There are a wide variety of youth groups, associations and clubs across the country. Some areas are well-served and others not at all. Open and more generic youth service provision is arguably the most cost effective and presents the fewest barriers to participation. There is huge value in youth work that is available to any young person who wishes to attend, but there is also a place for specialised targeted provision designed for young people who are vulnerable or who have specific needs. These specialist services help prepare young people and give them the confidence and support to access opportunities that others take for granted. Having the confidence to take part in more open access provision, and understanding and complying with the associated normal social rules, is extremely important as this allows each young person to feel they belong and to understand what to expect and what is expected of them. Ideally all young people would have the confidence and support to access opportunities that are open to them, however, this is not the case and some are much harder to reach.
Needs, wants and fears
Girls (and boys) just want to have fun
Young people need a safe place to have a good time, to stretch themselves and develop new social skills such as teamwork through youth groups, sports and other fun leisure activities. The way in which young people use their leisure time has a big impact on their future. And, it is in the company of others that they experience positive role models or be a role model. Young people need places where they can be themselves, but they also need places where they can develop healthy attitudes to their own well-being and the well-being of others - a place where they can think positively about their education, health, relationships, sexual identity, future employment, the community they live and in their role in that community.
Adolescents can be a puzzle, a tinderbox of emotion prone to impulsive, erratic behaviour. Ask a parent why this is, and raging hormones are often mentioned. But scientists are learning that such simple explanations belie the complexity of this tumultuous stage, when the seeds of life-long problems are sown for some and others choose paths that take them to the height of their potential.
Puberty is a critical phase in the lives of young people. It is a time when they experience the most dramatic biological, physiological and socially upheaval. There's an awful lot going on for these emerging adults at a time when they have the most trouble controlling emotional behaviour and managing risk. Puberty sparks new drives, impulses, emotions and motivations. Changes in arousal and motivation outpace more slowly-developing self-regulation abilities. As well as higher rates of offending during adolescence, there are also increases in accidents, depression, suicide, violence, teenage pregnancy and sexually transmitted disease. A young person's brain development is also an important factor.
While much of the brain develops during the first few years of life, shaped by both biology and experience, it doesn't stop there. Recent research suggests that several key regions of the brain, including areas of the frontal cortex and the cerebellum, undergo remodelling during adolescence. These studies suggest that much of the brain development during adolescence occurs in the regions and systems that play critical roles in regulating behaviour and emotion and in perceiving and evaluating risk.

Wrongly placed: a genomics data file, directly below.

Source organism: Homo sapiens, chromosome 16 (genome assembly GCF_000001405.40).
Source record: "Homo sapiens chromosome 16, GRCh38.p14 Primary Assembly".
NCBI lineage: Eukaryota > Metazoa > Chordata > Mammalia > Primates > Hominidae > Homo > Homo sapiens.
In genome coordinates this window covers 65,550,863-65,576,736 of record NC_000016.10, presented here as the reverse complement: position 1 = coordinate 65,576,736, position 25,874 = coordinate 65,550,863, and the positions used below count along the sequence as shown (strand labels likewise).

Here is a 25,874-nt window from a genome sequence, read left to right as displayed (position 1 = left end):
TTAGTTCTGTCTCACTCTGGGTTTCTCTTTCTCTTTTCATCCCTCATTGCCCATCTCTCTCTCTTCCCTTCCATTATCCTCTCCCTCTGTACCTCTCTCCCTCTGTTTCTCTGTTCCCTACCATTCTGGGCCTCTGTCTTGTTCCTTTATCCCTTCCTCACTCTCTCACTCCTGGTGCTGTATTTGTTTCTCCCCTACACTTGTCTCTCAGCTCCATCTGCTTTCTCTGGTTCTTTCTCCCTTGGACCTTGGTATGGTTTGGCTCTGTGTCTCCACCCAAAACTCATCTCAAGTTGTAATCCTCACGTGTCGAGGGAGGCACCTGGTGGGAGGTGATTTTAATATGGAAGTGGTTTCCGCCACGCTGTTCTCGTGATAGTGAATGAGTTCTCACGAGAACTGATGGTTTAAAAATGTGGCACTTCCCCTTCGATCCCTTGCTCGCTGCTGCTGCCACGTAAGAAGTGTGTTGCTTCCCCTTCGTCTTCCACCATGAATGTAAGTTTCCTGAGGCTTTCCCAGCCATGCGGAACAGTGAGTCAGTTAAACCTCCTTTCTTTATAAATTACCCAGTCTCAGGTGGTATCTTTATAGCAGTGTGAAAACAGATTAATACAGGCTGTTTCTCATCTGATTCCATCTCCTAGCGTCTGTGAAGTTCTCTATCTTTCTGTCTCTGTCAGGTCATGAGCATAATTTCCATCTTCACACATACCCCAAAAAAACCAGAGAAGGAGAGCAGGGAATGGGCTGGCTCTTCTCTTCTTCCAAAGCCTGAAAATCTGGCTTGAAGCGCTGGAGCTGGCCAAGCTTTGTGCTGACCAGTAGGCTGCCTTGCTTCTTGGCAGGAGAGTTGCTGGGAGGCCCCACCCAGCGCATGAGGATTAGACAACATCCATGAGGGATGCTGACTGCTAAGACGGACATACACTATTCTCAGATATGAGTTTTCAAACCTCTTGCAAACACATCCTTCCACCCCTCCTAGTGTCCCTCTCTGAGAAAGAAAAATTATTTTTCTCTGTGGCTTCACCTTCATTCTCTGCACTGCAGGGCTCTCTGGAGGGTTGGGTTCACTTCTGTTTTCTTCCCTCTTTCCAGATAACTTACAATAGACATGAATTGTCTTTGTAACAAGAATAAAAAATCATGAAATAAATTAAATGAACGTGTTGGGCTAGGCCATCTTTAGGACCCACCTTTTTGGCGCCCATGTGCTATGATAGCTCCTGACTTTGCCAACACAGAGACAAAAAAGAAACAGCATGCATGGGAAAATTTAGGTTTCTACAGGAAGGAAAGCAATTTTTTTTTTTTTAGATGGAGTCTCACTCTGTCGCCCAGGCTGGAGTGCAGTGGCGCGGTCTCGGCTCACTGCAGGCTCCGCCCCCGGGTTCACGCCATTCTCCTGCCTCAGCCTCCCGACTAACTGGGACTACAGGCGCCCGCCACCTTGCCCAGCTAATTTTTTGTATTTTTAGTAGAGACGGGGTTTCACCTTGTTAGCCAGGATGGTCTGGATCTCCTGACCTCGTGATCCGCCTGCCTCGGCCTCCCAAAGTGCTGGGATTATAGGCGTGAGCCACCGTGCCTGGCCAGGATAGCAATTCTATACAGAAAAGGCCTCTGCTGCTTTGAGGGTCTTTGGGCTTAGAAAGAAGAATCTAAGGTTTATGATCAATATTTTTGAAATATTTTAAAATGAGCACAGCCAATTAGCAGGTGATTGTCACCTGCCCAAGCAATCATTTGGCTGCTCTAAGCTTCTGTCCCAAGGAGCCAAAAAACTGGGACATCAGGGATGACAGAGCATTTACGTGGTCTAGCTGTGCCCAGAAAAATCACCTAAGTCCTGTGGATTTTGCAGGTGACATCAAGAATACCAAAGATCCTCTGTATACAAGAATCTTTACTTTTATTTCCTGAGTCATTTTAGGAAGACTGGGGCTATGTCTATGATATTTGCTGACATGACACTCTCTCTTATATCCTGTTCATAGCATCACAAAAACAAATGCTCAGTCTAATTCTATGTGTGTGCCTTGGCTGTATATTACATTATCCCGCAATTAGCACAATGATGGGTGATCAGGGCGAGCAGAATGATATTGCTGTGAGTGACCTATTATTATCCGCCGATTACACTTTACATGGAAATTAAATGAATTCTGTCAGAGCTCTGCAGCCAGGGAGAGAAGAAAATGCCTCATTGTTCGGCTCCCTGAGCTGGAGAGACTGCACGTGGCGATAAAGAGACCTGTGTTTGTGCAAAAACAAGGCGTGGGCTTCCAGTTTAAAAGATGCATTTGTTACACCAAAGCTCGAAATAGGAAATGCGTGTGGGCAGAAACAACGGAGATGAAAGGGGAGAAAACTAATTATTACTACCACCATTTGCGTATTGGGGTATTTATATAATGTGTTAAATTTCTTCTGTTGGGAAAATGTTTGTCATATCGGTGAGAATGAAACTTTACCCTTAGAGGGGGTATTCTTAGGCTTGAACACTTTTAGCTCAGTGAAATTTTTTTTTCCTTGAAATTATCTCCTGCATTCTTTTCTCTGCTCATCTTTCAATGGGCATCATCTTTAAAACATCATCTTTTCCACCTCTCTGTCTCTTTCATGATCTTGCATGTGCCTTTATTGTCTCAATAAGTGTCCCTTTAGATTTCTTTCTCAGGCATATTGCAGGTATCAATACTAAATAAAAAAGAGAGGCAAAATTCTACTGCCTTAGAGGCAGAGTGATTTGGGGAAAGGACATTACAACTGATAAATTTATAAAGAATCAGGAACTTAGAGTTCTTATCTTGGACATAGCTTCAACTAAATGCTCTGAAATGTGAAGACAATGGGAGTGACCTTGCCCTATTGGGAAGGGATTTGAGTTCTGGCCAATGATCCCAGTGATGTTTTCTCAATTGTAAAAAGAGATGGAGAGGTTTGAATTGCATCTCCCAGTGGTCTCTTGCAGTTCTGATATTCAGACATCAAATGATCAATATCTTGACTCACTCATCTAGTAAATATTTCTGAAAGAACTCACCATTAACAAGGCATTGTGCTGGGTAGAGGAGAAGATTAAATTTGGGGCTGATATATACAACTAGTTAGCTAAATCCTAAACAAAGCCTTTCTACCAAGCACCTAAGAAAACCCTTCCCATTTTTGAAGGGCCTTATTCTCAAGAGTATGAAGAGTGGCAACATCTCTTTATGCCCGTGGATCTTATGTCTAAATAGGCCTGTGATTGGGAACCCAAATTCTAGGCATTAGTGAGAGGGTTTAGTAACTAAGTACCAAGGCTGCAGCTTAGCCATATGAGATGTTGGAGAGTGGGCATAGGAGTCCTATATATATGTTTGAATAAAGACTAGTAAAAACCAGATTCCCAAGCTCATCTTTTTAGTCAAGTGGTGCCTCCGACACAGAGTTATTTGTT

Fear of young people
Most young people make a positive contribution to their family, school and to a lesser extent their community. However, the Scottish Household Survey found that a significant number of adults perceive the presence of young people on our streets as threatening. Recent research by TNS Media Intelligence has also shown that only 23% of stories about young people on TV and in our newspapers are positive. Bad news clearly sells papers and this suggests that the media and we, their consumers, play a big role in distorting and magnifying the perceived fear of young people.
One of the other things that we need to do is around the notion of tolerance. In some communities and some areas we need to raise tolerance and in others we need to lower it. We need to raise it in some areas so that they don't get excited when four guys walk along the street, because they are just young guys and young guys have always done that. And so we need to raise their tolerance. And in other areas we need to lower the tolerance so that people say that is too much, noisy car park, grass not cut, three piece suites lying out at the front, the graffiti, we need to raise that.
Chief Superintendent John Carnochan, Head of the Violence Reduction Unit
Different and the same
Rather than being seen as troubled and disaffected outsiders who pose a threat to the community, or simply ignoring those who are out of sight out of mind, young people - with their different cultural identities, boisterous behaviours, sexuality, physical or mental impairments and odd friendship groups - must be viewed as a vital part of the community and their diversity as its greatest asset. Meeting young people as equals, without prejudging them, is also fundamental to successfully reaching out to those who are hardest to reach.
Accept every young person for who they are, valuing them first as individual people who are learning and who may need support before challenging their opinions and actions and confronting them with consequences. Make every effort to ensure that your services are genuinely accessible and open to all young people regardless of race, class, gender, ability, impairment, sexuality, dependants and political or religious beliefs. Ask yourself, does your equal opportunities commitment genuinely extend to marginalised young people? If not, what are you going to do about it?